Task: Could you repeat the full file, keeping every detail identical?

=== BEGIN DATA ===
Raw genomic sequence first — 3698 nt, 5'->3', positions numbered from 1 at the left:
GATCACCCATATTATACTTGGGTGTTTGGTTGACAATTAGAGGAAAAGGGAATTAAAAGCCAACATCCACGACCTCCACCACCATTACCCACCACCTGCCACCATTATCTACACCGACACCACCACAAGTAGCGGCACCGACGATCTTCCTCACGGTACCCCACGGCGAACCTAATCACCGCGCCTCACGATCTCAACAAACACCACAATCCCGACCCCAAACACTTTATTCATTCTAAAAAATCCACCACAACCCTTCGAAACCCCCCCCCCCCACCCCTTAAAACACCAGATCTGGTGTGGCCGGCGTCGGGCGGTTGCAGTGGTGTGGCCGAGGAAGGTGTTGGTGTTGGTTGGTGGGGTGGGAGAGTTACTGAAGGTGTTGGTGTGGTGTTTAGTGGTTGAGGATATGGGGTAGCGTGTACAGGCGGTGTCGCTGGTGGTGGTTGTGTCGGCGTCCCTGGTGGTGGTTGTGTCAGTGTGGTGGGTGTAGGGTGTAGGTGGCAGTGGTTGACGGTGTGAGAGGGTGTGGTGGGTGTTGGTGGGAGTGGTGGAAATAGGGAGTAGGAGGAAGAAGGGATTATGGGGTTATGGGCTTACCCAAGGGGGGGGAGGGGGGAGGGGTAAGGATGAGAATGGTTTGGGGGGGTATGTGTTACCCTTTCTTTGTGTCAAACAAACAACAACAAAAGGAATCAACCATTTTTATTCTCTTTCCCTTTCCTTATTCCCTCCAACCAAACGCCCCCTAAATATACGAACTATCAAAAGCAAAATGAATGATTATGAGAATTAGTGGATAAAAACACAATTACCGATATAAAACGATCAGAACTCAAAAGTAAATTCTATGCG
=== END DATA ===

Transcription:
Raw genomic sequence first — 3698 nt, 5'->3', positions numbered from 1 at the left:
GATCACCCATATTATACTTGGGTGTTTGGTTGACAATTAGAGGAAAAGGGAATTAAAAGCCAACATCCACGACCTCCACCACCATTACCCACCACCTGCCACCATTATCTACACCGACACCACCACAAGTAGCGGCACCGACGATCTTCCTCACGGTACCCCACGGCGAACCTAATCACCGCGCCTCACGATCTCAACAAACACCACAATCCCGACCCCAAACACTTTATTCATTCTAAAAAATCCACCACAACCCTTCGAAACCCCCCCCCCCCACCCCTTAAAACACCAGATCTGGTGTGGCCGGCGTCGGGCGGTTGCAGTGGTGTGGCCGAGGAAGGTGTTGGTGTTGGTTGGTGGGGTGGGAGAGTTACTGAAGGTGTTGGTGTGGTGTTTAGTGGTTGAGGATATGGGGTAGCGTGTACAGGCGGTGTCGCTGGTGGTGGTTGTGTCGGCGTCCCTGGTGGTGGTTGTGTCAGTGTGGTGGGTGTAGGGTGTAGGTGGCAGTGGTTGACGGTGTGAGAGGGTGTGGTGGGTGTTGGTGGGAGTGGTGGAAATAGGGAGTAGGAGGAAGAAGGGATTATGGGGTTATGGGCTTACCCAAGGGGGGGGAGGGGGGAGGGGTAAGGATGAGAATGGTTTGGGGGGGTATGTGTTACCCTTTCTTTGTGTCAAACAAACAACAACAAAAGGAATCAACCATTTTTATTCTCTTTCCCTTTCCTTATTCCCTCCAACCAAACGCCCCCTAAATATACGAACTATCAAAAGCAAAATGAATGATTATGAGAATTAGTGGATAAAAACACAATTACCGATATAAAACGATCAGAACTCAAAAGTAAATTCTATGCG